Steele, the eight-times winner of Police Horse of the Year, has been put to sleep

Steele, the police horse who captured the nation’s hearts winning the Police Horse of the Year award a record eight times, has been put to sleep at the age of 25.

A cut above the rest

Bought by the Avon and Somerset Constabulary from the Doncaster Sales as a four-year-old, the 16.2hh bay gelding made his mark earlyon being almost full Thoroughbred.

Arriving as a raw recruit, Steele was assigned to PC Alan Clarke and was named after the then chief superintendent, Kenneth Steele. Looking back over their career together, Alan Clarke said of his partner: “He was quite simply the Red Rum of police horses.”

Steele endeared himself to all that knew him proving to be the
perfect gentleman both in and out of the stable.

Sgt Alan Jobbins, who took over the ride from PCClarke in 1986, remembers that despite being well mannered, he could also be sharp.

Disgracing himself live on national television

“Television viewers once saw Steele bolting with his rider after being spooked by a train,” he recalls. “He ran for nearly a 1 1/2miles before slipping on some cobbles and depositing his rider.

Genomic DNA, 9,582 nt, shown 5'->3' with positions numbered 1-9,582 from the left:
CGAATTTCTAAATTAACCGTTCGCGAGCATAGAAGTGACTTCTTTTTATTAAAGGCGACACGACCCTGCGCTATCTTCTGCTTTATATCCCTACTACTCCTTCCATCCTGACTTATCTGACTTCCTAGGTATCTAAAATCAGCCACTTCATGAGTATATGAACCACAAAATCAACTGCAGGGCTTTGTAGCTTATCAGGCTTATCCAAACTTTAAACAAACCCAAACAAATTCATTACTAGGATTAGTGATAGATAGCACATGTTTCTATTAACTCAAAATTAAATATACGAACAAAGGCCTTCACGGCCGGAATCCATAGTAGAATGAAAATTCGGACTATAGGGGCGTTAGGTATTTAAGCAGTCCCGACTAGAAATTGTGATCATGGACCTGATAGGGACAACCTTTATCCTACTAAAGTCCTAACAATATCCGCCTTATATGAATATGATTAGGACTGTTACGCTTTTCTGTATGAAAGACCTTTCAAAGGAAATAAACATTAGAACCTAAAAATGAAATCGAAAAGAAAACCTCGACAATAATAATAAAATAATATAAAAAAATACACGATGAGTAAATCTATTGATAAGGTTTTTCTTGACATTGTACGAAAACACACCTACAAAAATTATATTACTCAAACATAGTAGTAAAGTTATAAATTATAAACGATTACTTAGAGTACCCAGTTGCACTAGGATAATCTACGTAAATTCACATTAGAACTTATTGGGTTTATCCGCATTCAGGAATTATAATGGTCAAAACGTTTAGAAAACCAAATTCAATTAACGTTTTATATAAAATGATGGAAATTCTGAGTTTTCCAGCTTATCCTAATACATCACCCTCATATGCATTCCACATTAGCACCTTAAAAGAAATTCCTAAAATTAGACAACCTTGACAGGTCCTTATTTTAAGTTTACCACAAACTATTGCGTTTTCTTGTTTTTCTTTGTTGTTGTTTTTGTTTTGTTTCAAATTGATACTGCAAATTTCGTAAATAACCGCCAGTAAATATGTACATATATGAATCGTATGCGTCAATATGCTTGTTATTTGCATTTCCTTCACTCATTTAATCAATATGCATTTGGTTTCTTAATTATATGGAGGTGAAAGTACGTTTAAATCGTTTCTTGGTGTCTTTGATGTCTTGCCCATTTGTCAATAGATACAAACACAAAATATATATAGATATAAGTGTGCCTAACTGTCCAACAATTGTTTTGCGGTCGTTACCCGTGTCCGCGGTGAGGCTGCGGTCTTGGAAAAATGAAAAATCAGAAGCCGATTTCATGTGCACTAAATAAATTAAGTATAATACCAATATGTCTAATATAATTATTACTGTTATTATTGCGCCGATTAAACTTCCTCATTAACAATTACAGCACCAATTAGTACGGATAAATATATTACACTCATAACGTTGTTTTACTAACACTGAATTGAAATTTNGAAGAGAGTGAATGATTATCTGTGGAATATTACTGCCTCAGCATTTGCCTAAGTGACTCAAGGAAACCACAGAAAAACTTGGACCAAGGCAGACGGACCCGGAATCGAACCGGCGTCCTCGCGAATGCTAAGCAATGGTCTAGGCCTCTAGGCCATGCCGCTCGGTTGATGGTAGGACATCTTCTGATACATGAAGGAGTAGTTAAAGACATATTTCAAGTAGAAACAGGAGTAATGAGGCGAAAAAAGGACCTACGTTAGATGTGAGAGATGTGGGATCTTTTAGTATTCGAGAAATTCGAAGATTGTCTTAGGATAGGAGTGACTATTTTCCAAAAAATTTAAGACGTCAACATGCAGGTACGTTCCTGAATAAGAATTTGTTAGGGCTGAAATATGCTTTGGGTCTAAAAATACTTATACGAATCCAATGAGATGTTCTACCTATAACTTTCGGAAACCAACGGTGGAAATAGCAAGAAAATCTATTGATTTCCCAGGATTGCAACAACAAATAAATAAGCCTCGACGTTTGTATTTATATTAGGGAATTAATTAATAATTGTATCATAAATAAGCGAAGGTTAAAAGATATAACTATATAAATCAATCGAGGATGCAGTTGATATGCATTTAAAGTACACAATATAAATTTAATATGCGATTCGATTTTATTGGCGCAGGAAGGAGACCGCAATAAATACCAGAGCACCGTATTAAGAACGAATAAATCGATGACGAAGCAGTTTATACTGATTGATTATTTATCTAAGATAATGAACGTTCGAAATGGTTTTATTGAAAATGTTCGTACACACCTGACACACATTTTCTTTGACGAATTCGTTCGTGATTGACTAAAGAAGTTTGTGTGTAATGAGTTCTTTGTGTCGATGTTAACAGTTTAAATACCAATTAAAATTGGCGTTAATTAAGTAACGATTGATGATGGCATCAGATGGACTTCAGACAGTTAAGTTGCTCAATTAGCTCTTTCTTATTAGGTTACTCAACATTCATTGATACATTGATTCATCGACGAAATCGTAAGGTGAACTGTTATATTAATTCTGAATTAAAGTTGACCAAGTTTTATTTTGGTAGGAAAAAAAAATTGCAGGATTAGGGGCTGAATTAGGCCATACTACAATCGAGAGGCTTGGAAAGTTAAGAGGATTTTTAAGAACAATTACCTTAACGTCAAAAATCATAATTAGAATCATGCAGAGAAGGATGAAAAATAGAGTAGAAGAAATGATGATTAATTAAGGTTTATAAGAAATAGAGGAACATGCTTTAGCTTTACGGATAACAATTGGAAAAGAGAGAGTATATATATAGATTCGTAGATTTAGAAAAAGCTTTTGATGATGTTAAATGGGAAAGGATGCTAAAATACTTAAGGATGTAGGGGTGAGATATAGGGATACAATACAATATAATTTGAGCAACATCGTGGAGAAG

“When he got up, we were amazed to discover that although his wounds were bleeding profusely, they were superficial. His rider suffered nothing more than dented pride!”

Winning a record eight times

As well as performing routine operational duties, Steele excelled in police horse competitions, which were at their heyday. He won Police Horse of the Year at Wembleya record eight times, first in 1981 and for the last time in 1994 when he was retired from competitions.

Steele continued operational duties for another two years before being officially retired from service at the age of 20. Throughout his 16-year career, he helped police opening hunt meets, riots, football matches and he even appeared on Children in Need.

He had that something special,” said Sgt Alan Jobbins. “In another life he would have evented. He had a tremendous jump and terrific movement.”

He was retired to live with Ray and Ruth Barton in Monmouthshire who cared for him for five years. The decision to put him to sleep was made after the veteran police horse became stiff in his hindlegs and found wintering out increasingly difficult.